>> jeanne, thank you again for inviting me back to cater but it's a pleasure to be here today to talk about a book for which i have tremendous admiration. there are books on national security policy are either about the facts or the law but not about both. virtually no one has the real-life sources to know what's really happening and also the legal knowledge to put what's happening into a legal framework. in this regard, charlie savage is unique and is written a unique book that combines behind the scenes repertoires with lucida legal analysis. 100 years from now i believe that "power wars" will be the first book that legal historians pick up in trying to understand
the obama administration's national security policy. the great significance of this book in my reading of it lies in a massive documentation of the dominance of the permanent security state, as charlie has just referred to it. its influence is often subtle and almost always behind the scenes, but it is nonetheless pervasive in the obama administration, every bit as much as it was in the bush administration. both the national security bureaucracy as a powerful force, charlie rights, and on many occasions the obama team bent to its warnings the particular counterterrorism actions were necessary, unquote. the number of holdovers, officials, who held the same or similar jobs in both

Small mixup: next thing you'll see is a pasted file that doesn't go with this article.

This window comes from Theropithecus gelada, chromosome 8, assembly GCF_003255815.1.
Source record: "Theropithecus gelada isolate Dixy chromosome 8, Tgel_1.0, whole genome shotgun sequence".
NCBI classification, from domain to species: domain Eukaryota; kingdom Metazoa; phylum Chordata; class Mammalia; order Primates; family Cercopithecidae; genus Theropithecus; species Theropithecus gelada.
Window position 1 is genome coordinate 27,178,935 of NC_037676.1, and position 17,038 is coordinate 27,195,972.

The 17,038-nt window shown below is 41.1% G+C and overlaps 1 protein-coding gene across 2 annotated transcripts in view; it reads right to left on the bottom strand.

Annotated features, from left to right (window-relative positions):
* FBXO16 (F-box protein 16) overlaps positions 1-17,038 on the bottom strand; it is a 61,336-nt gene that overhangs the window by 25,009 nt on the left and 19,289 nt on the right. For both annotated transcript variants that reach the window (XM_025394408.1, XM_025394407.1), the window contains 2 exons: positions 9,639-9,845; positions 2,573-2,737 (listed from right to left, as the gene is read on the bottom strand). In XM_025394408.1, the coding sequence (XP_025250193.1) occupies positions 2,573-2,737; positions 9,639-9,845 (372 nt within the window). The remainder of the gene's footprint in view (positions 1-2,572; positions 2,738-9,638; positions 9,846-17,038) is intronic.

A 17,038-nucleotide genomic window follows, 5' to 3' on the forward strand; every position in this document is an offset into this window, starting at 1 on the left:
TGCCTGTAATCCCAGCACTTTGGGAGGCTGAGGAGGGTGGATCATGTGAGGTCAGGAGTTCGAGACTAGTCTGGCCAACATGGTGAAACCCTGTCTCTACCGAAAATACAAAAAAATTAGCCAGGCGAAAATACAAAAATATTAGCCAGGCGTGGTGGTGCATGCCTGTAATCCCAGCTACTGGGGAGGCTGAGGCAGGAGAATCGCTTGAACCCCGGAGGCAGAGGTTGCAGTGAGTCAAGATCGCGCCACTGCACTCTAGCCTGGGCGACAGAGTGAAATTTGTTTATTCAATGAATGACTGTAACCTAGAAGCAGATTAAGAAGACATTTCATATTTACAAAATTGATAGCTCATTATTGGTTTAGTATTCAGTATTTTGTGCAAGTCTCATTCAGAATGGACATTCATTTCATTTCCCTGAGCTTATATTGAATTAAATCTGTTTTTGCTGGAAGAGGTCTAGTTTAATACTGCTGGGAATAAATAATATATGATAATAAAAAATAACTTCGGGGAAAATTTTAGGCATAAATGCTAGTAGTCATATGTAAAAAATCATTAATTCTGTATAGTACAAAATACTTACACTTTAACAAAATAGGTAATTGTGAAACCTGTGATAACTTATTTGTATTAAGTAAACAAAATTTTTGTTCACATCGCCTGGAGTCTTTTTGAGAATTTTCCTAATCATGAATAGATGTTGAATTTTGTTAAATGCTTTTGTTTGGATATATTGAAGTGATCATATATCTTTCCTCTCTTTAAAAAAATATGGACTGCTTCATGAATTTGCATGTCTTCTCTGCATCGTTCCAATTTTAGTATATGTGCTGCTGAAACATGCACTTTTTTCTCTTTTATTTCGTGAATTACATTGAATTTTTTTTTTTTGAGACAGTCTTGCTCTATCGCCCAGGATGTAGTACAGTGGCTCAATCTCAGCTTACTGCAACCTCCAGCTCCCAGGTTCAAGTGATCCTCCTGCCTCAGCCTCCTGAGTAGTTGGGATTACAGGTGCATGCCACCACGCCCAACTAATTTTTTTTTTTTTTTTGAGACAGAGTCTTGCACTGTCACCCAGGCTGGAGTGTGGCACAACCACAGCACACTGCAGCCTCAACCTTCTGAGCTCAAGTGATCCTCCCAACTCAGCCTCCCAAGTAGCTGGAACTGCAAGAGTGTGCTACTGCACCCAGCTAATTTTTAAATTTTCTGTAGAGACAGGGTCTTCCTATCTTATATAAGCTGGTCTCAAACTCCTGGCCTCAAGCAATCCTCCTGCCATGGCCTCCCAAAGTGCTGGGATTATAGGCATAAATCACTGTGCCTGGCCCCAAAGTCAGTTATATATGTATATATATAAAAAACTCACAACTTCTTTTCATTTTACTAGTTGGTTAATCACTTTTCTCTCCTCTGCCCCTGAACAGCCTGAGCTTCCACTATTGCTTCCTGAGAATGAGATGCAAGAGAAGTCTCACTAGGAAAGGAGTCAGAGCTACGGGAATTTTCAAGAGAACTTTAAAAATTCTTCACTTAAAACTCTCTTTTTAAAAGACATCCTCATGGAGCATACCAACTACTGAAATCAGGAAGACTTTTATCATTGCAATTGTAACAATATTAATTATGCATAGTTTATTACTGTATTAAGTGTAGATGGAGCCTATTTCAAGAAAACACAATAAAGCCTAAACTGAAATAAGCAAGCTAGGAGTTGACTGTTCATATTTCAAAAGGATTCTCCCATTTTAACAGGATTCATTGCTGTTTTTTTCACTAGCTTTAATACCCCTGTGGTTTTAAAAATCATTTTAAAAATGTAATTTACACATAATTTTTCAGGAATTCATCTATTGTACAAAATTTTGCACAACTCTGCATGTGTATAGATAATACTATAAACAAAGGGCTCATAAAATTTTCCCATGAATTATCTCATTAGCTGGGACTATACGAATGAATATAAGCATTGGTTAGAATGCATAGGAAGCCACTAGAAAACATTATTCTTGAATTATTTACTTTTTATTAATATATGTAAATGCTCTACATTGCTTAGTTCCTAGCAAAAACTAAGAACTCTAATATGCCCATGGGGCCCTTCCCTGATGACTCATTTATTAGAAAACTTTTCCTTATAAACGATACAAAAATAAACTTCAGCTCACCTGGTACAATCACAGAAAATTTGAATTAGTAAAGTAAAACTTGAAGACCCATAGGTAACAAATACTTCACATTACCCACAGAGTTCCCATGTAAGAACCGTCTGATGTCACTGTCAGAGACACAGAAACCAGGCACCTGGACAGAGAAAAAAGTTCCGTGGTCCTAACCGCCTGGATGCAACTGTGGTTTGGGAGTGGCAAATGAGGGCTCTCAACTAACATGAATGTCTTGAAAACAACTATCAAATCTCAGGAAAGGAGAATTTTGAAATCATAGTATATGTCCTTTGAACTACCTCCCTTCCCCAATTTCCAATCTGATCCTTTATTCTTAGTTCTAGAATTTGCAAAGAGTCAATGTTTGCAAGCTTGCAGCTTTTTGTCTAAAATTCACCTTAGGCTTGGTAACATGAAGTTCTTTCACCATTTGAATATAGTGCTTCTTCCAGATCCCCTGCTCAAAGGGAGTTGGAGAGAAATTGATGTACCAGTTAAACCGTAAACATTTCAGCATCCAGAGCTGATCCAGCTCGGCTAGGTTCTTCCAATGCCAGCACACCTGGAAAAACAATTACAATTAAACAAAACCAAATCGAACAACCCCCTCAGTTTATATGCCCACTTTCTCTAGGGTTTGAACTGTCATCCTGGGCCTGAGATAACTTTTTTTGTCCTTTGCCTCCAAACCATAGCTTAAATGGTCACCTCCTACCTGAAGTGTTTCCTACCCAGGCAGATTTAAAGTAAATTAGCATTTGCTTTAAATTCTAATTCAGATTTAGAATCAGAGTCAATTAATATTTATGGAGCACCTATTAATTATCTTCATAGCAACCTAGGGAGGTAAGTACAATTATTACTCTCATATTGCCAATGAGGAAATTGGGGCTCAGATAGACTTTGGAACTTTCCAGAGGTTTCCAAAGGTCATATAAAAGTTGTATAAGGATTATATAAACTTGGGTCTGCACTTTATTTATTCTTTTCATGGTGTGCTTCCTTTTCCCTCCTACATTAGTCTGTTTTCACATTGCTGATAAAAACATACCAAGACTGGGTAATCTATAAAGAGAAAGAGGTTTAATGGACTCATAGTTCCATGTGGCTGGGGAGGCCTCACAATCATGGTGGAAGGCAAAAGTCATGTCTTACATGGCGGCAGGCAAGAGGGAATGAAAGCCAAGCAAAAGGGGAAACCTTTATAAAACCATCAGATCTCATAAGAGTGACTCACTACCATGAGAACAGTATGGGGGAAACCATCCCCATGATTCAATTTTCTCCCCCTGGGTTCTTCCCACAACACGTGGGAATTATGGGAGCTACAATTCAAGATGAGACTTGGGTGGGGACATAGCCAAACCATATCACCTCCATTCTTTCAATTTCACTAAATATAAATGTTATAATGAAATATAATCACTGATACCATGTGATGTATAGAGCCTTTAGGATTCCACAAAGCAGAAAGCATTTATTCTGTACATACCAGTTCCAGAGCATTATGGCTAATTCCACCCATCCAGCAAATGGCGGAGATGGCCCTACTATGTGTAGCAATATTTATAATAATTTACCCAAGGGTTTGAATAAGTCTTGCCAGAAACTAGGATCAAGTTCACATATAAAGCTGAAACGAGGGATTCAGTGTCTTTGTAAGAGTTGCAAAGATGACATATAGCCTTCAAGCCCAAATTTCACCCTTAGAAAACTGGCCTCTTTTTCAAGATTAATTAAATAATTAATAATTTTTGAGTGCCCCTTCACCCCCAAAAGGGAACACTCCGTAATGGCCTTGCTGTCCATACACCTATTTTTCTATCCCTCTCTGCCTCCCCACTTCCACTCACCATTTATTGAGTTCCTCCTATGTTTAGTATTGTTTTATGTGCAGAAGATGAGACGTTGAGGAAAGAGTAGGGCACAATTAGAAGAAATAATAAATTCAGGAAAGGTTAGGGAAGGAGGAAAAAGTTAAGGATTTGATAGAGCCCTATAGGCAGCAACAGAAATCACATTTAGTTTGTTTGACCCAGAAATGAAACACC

administrations is quite remarkable. over and over key decisions are made or influenced by ever present careerists. the law governing their conduct is blurry and malleable, giving him broad power that is exercise with little accountability. they thrive on secrecy. quote, the prominent bureaucracy gets nothing from transparency, and sees it on in of risk, unquote, and if an administrative official tells charlie. page after page of "power wars" provides evidence of its reach. no branch of government is immune to its influence, congress and the courts all defer to. consider for a moment each branch in turn. when it comes to national security matters, the president is more preside are then decide or. charlie cogently explains why.
quote, for all the focus the media and historians tend to put on presidents as individuals, bush did this, obama did that, the world and the government are so collocated that a single person cannot pay attention to all of it. the president sets the tone and the priorities, and they usually are the ones who make the very biggest decisions. but the overwhelming majority of what an administration does takes place in the trenches of the executive branch, branch bureaucracy. dozens or hundreds of individuals whose names are unknown to the public who rarely show up in history books make decisions every day about matters that will most likely never be brought to the president's personal attention, or that may be discussed only briefly in the oval office at a 10,000-foot level, unquote. the book is filled with examples